Coal Miners’ Day is celebrated on May 4 to recognize the hard work of some of the great unsung heroes of Industrial Revolution. Coal miners spend most of the days digging, tunnelling and extracting coal from the mines. They dig deep into the Earth to bring out the riches that help to sustain our life. Coal mining is one of the toughest professions. The day is celebrated to show appreciation for the coal miners and honour their accomplishments.
All You Need To Know
The coal miners have been working for centuries, however, they became significantly important during the Industrial revolution between 1760 and 1840 when coal was used on a large scale to fuel stationary and locomotive engines and heat buildings. Coal is a natural resource that accelerate both economic and social development.
In India, coal mining began in the year 1774 when John Summer and Suetonius Grant Heatly of the East India Company started commercial exploration in the Raniganj Coalfield along the western banks of the Damodar river. Demand for coal increased after the introduction of steam locomotives by railways in 1853. However, it was not a healthy place to work in. There were several incidents of extreme exploitation and massacre took place in coal mines in the name of profit.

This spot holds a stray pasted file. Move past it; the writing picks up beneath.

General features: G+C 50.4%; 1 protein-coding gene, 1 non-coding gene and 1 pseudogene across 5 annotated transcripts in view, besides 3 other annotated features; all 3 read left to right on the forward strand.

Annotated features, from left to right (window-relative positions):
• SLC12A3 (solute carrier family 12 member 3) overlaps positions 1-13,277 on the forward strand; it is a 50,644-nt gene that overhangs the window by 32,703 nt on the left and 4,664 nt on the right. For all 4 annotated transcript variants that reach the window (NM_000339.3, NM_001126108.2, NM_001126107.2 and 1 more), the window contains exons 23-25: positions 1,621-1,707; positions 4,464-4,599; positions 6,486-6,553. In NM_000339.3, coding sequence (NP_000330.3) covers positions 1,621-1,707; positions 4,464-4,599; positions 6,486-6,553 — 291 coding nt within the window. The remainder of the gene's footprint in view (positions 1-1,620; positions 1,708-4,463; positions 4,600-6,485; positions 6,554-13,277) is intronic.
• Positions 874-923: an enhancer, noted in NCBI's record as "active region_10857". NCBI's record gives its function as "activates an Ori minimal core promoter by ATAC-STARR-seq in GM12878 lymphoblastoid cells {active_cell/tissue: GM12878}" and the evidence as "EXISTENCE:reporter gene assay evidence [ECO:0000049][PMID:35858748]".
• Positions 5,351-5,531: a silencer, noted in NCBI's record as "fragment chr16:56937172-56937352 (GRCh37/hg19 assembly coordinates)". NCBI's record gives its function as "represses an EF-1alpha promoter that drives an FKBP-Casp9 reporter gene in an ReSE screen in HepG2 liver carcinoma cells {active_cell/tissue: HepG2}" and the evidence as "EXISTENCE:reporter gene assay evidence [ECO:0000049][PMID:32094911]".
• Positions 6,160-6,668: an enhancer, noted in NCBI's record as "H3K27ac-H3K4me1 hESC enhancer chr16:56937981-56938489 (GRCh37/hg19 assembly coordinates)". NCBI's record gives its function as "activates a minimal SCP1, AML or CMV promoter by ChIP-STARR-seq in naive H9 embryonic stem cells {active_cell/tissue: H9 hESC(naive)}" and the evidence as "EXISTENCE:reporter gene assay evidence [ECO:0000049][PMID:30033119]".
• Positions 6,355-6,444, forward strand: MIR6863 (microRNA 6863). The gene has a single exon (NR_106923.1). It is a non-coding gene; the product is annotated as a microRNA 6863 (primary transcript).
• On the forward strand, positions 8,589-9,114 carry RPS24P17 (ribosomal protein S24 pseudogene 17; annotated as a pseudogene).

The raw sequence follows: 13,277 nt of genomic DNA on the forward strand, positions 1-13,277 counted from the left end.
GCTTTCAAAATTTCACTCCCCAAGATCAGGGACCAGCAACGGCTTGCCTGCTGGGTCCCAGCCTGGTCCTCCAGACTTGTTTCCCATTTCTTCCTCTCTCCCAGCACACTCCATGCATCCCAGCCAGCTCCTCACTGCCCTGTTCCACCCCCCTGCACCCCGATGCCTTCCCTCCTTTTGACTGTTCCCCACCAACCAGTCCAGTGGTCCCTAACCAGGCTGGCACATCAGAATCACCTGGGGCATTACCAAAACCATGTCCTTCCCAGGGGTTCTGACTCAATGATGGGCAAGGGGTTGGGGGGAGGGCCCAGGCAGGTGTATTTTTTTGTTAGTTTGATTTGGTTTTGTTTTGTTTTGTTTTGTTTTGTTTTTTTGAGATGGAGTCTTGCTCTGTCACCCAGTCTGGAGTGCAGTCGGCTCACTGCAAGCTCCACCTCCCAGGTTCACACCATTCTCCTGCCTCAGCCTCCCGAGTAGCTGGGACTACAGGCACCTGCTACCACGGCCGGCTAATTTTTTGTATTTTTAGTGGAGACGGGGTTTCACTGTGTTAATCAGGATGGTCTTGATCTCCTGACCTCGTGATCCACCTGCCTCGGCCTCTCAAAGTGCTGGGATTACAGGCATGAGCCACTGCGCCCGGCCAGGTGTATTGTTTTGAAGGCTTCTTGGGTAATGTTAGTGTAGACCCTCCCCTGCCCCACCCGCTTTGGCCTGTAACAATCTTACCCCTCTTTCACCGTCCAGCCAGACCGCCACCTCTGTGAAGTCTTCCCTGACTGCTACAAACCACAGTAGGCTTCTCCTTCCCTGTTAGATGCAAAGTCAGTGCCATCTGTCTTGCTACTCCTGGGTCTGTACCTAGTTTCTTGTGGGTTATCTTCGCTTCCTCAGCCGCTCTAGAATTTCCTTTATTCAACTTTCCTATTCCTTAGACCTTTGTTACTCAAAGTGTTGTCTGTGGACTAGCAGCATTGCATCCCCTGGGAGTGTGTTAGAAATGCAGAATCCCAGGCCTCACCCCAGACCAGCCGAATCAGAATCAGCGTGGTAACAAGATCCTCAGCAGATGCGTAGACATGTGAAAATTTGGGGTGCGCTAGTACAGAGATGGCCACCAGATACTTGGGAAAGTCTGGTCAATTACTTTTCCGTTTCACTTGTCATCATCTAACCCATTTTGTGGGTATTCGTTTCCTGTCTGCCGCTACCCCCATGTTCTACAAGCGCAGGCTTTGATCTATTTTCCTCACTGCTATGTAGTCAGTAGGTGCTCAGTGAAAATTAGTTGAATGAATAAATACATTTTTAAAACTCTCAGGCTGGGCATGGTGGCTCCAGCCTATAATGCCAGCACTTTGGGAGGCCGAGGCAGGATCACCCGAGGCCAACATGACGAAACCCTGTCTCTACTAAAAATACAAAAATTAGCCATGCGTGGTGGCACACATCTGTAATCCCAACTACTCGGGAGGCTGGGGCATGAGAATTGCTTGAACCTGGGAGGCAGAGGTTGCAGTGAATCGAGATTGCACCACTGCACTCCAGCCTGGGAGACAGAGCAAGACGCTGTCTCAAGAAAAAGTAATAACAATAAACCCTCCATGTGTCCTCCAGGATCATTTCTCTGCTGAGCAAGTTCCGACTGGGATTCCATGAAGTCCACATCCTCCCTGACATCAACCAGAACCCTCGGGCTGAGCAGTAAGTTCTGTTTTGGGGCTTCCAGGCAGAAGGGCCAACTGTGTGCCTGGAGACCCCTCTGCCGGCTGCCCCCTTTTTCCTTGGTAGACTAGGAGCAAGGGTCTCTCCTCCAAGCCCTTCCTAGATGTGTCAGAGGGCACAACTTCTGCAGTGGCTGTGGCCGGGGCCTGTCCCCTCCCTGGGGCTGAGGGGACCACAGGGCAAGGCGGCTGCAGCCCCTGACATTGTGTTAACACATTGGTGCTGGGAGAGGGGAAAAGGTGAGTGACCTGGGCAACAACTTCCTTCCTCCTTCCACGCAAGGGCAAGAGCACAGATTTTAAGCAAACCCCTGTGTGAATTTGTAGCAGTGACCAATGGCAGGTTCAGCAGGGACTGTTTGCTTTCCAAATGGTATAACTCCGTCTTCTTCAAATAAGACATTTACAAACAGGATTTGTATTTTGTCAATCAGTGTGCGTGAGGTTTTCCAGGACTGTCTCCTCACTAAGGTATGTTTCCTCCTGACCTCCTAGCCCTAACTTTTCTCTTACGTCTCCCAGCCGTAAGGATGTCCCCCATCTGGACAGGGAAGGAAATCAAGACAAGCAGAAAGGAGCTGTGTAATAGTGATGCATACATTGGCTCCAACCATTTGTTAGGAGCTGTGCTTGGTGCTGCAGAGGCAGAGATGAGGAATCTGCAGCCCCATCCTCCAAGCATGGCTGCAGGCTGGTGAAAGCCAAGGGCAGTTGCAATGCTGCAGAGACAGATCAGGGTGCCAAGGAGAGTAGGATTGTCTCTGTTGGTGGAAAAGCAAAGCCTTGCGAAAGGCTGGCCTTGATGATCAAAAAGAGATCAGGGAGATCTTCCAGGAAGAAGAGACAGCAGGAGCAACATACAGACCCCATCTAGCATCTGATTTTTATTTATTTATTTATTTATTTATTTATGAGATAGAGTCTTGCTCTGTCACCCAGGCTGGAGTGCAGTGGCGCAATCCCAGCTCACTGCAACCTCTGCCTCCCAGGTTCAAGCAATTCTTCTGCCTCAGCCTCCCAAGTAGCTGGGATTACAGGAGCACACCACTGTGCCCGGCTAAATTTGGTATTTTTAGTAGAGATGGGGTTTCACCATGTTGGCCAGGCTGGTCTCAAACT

Mining has constituted a big part of India’s economy. After independence, the Indian government focused more on the mining industry and growth based on the Five-Year Plans.
At present, India has become one of the top reserves of coal, oil, natural gas, and metallic and non-metallic minerals like Bauxite, Dolomite, Fluorspar, Gypsum, Iron Ore, Limestone, Copper, Asbestos and Zinc. Mining has constituted a big part of India’s economy.
The government of India took over the management of the coking and non-coking coal mines in seven States in 1971. BCCL (M/s. Bharat Coking Coal Limited), and CMAL (Coal Mines Authority Limited) have taken over the coal mines as national properties. Both of the companies later merged together and formed Coal India Limited in 1975.
Indian states like Odisha, Jharkhand, West Bengal, Chhattisgarh, and some other central and southern parts of the country are the significant coal suppliers.